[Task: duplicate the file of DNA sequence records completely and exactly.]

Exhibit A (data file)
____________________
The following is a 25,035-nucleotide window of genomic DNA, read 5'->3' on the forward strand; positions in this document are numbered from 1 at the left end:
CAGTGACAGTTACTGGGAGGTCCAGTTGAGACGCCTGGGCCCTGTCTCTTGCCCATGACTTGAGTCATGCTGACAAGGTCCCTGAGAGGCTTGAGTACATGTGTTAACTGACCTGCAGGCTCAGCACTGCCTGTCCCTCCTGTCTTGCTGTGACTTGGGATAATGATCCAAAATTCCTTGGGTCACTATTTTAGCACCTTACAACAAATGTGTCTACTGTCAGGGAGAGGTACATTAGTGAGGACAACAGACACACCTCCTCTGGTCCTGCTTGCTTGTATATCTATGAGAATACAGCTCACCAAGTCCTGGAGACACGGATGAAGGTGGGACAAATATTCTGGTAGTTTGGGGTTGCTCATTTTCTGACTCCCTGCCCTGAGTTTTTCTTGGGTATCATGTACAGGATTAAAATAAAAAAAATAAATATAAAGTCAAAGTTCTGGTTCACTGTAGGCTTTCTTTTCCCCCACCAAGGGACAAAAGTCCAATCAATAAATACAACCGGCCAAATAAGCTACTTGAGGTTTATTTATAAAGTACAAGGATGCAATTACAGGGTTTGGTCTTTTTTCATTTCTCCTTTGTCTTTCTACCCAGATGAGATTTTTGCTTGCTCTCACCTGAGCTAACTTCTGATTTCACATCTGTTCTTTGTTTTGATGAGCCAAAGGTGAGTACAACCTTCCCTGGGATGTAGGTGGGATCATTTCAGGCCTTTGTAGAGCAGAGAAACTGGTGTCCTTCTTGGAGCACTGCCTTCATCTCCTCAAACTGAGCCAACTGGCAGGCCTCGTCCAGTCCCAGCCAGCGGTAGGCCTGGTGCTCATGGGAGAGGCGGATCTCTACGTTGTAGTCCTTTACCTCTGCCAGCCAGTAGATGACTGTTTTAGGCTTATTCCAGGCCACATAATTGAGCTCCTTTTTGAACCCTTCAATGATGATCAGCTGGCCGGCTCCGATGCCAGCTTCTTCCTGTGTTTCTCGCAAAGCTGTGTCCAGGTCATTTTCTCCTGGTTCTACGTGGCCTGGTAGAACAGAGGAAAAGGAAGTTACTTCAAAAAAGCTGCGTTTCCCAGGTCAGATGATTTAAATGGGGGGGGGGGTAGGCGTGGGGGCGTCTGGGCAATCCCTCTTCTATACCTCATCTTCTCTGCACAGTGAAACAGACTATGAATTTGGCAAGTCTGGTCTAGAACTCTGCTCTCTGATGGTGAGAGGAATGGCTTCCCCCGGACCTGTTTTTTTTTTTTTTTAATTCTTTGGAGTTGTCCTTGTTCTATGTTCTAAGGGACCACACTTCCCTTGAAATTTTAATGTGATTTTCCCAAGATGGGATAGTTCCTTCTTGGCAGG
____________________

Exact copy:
The following is a 25,035-nucleotide window of genomic DNA, read 5'->3' on the forward strand; positions in this document are numbered from 1 at the left end:
CAGTGACAGTTACTGGGAGGTCCAGTTGAGACGCCTGGGCCCTGTCTCTTGCCCATGACTTGAGTCATGCTGACAAGGTCCCTGAGAGGCTTGAGTACATGTGTTAACTGACCTGCAGGCTCAGCACTGCCTGTCCCTCCTGTCTTGCTGTGACTTGGGATAATGATCCAAAATTCCTTGGGTCACTATTTTAGCACCTTACAACAAATGTGTCTACTGTCAGGGAGAGGTACATTAGTGAGGACAACAGACACACCTCCTCTGGTCCTGCTTGCTTGTATATCTATGAGAATACAGCTCACCAAGTCCTGGAGACACGGATGAAGGTGGGACAAATATTCTGGTAGTTTGGGGTTGCTCATTTTCTGACTCCCTGCCCTGAGTTTTTCTTGGGTATCATGTACAGGATTAAAATAAAAAAAATAAATATAAAGTCAAAGTTCTGGTTCACTGTAGGCTTTCTTTTCCCCCACCAAGGGACAAAAGTCCAATCAATAAATACAACCGGCCAAATAAGCTACTTGAGGTTTATTTATAAAGTACAAGGATGCAATTACAGGGTTTGGTCTTTTTTCATTTCTCCTTTGTCTTTCTACCCAGATGAGATTTTTGCTTGCTCTCACCTGAGCTAACTTCTGATTTCACATCTGTTCTTTGTTTTGATGAGCCAAAGGTGAGTACAACCTTCCCTGGGATGTAGGTGGGATCATTTCAGGCCTTTGTAGAGCAGAGAAACTGGTGTCCTTCTTGGAGCACTGCCTTCATCTCCTCAAACTGAGCCAACTGGCAGGCCTCGTCCAGTCCCAGCCAGCGGTAGGCCTGGTGCTCATGGGAGAGGCGGATCTCTACGTTGTAGTCCTTTACCTCTGCCAGCCAGTAGATGACTGTTTTAGGCTTATTCCAGGCCACATAATTGAGCTCCTTTTTGAACCCTTCAATGATGATCAGCTGGCCGGCTCCGATGCCAGCTTCTTCCTGTGTTTCTCGCAAAGCTGTGTCCAGGTCATTTTCTCCTGGTTCTACGTGGCCTGGTAGAACAGAGGAAAAGGAAGTTACTTCAAAAAAGCTGCGTTTCCCAGGTCAGATGATTTAAATGGGGGGGGGGGTAGGCGTGGGGGCGTCTGGGCAATCCCTCTTCTATACCTCATCTTCTCTGCACAGTGAAACAGACTATGAATTTGGCAAGTCTGGTCTAGAACTCTGCTCTCTGATGGTGAGAGGAATGGCTTCCCCCGGACCTGTTTTTTTTTTTTTTTAATTCTTTGGAGTTGTCCTTGTTCTATGTTCTAAGGGACCACACTTCCCTTGAAATTTTAATGTGATTTTCCCAAGATGGGATAGTTCCTTCTTGGCAGG